In the long run, eventually something has to give. And if these waves of hate tend to come and go, the next crest may be ours. So until then, stay vigilant, stay active, and stay charitable.
Brock Thompson is a D.C.-based freelance writer who contributes regularly to the Blade.
Posted: 28 Apr 2018 02:02 PM PDT
Gay Day at the Zoo celebrates International Family Day at the Smithsonian's National Zoo (3001 Connecticut Ave., N.W.) on Sunday, May 6 from 10 a.m.-2 p.m.
This will be the Smithsonian National Zoo's first year recognizing International Family Equality Day which occurs on May 7. There will be rainbow-themed activities including sloth bear enrichment, otter enrichment, giant panda ice treats, great ape enrichment, giant panda enrichment, meet-a-farm animal and more. There will also be field games with prizes and live music.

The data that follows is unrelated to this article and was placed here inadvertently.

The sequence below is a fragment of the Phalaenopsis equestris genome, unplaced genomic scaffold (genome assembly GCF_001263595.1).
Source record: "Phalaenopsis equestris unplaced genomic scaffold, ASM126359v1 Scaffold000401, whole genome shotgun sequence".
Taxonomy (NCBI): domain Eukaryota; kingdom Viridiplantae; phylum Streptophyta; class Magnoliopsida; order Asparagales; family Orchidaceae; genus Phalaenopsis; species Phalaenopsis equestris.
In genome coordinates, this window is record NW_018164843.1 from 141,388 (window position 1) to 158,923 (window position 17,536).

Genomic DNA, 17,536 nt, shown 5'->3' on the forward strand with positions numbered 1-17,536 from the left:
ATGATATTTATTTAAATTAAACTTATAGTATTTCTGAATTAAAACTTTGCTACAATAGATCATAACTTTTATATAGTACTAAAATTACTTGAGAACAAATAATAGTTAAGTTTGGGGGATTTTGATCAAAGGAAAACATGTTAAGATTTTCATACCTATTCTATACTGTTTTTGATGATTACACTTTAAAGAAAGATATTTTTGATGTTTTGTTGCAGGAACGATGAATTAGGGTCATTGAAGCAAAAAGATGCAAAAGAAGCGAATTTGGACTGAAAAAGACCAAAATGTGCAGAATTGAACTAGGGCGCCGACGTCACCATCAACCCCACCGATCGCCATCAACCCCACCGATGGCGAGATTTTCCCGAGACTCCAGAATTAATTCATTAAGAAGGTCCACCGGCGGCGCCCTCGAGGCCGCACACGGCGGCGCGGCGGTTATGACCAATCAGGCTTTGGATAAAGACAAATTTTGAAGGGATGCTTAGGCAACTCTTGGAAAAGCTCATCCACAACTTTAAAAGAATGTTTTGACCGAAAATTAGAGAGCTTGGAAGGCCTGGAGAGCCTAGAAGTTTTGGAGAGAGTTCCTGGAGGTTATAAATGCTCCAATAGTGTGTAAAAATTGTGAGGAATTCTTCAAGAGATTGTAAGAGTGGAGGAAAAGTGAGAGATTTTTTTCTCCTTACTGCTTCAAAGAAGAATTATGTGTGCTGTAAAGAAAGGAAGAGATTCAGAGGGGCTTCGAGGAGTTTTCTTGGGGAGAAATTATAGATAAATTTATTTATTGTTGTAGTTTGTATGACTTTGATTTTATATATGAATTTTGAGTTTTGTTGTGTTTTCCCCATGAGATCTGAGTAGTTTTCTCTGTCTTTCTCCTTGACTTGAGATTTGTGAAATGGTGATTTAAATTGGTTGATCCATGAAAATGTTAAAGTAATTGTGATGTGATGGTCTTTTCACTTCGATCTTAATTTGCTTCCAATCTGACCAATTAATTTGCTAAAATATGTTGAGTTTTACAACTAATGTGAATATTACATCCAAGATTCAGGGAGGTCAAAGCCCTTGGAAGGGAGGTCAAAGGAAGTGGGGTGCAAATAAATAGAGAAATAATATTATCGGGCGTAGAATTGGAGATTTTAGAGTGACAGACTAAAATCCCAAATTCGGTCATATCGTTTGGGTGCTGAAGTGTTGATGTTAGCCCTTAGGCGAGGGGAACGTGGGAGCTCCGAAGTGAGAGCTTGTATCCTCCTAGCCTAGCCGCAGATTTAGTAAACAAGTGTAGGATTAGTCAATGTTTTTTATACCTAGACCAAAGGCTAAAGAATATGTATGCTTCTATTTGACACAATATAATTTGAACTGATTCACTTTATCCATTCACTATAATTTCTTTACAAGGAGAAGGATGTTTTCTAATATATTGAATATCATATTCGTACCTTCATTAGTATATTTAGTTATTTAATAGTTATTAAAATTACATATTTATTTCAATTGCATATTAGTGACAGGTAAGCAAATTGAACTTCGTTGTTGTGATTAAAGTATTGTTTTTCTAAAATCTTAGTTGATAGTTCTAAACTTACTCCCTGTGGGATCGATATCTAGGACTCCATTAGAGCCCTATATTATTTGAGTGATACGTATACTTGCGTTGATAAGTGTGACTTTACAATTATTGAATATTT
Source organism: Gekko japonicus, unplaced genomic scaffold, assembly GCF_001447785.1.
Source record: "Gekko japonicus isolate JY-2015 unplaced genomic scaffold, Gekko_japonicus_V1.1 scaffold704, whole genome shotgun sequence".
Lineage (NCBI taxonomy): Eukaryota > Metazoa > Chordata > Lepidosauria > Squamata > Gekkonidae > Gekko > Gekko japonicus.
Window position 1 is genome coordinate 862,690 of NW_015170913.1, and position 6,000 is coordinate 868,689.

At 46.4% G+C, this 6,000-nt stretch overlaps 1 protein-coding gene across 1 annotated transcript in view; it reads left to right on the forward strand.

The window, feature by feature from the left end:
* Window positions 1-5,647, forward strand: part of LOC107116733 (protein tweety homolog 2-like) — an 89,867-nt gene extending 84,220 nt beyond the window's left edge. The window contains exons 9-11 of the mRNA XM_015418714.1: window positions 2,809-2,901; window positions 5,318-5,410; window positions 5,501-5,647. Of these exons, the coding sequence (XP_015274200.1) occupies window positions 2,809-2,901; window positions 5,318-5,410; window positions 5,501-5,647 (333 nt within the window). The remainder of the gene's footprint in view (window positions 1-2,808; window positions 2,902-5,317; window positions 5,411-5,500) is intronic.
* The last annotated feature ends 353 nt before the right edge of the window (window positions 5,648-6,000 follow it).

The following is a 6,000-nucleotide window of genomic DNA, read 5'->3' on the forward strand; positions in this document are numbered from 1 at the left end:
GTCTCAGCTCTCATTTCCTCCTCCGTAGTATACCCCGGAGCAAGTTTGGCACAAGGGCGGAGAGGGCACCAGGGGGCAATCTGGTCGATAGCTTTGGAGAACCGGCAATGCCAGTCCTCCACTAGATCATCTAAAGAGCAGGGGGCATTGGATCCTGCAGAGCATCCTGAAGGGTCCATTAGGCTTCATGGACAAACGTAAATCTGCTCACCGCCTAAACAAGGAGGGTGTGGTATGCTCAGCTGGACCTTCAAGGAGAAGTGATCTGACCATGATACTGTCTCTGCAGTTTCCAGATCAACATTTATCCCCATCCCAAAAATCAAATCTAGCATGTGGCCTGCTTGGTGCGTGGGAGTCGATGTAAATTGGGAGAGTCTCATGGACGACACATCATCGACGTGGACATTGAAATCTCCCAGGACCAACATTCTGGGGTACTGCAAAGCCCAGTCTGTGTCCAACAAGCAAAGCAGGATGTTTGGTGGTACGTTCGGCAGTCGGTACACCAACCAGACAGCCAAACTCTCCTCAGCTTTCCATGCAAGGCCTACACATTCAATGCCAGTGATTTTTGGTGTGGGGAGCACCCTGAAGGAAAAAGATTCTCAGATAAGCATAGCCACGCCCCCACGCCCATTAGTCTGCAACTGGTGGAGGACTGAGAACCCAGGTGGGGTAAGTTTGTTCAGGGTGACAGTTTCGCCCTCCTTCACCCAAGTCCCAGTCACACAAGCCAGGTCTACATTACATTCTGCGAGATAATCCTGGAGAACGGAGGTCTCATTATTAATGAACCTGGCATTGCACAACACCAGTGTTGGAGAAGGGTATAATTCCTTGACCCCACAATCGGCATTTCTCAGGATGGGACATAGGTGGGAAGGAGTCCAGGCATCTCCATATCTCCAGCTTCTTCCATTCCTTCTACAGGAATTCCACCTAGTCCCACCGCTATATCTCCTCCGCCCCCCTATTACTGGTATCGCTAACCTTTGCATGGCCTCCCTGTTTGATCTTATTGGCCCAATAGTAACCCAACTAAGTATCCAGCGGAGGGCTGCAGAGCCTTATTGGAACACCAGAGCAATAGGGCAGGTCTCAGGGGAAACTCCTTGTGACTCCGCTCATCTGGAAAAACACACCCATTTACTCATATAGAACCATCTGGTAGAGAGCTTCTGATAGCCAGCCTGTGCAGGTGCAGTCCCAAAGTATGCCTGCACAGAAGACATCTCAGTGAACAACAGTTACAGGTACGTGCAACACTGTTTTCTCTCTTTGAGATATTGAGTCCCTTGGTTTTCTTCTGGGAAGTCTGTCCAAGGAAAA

For more information, visit facebook.com/gaydayatthezoo.
Posted: 28 Apr 2018 01:42 PM PDT
D.C. Leather Pride presents Bluf: D.C. at the D.C. Eagle (3701 Benning Rd., N.E.) on Sunday, May 6 from 4-9 p.m.
There will be drink specials and cigar smoking on the patio. Dress code is leather. Men and women welcome. This event occurs the first Sunday of every month.
For more details, visit dceagle.com.
Posted: 28 Apr 2018 01:26 PM PDT
Politics and Prose presents journalist Ronan Farrow with Mary Louise Kelly at Sixth & I Synagogue (600 I St., N.W.) on Thursday, May 3 at 7 p.m.
Farrow, who identifies as part of the LGBT community, will discuss his book "War on Peace: the End of Diplomacy and the Decline of American Influence," a commentary on the decline of diplomacy and the rise of the military industrial complex gathered from his first-hand experience working in the State Department. He will be in conversation with Kelly, co-host of NPR's "All Things Considered” and former national security correspondent for NPR. Farrow's investigative journalism on the Harvey Weinstein sexual assault allegations earned Farrow a 2018 Pulitzer Prize for Public Service. Admission is $18. Admission including a copy of "War on Peace" is $30. Two tickets and a copy of the book is $45.
For more information, visit sixthandi.org.
Posted: 28 Apr 2018 12:57 PM PDT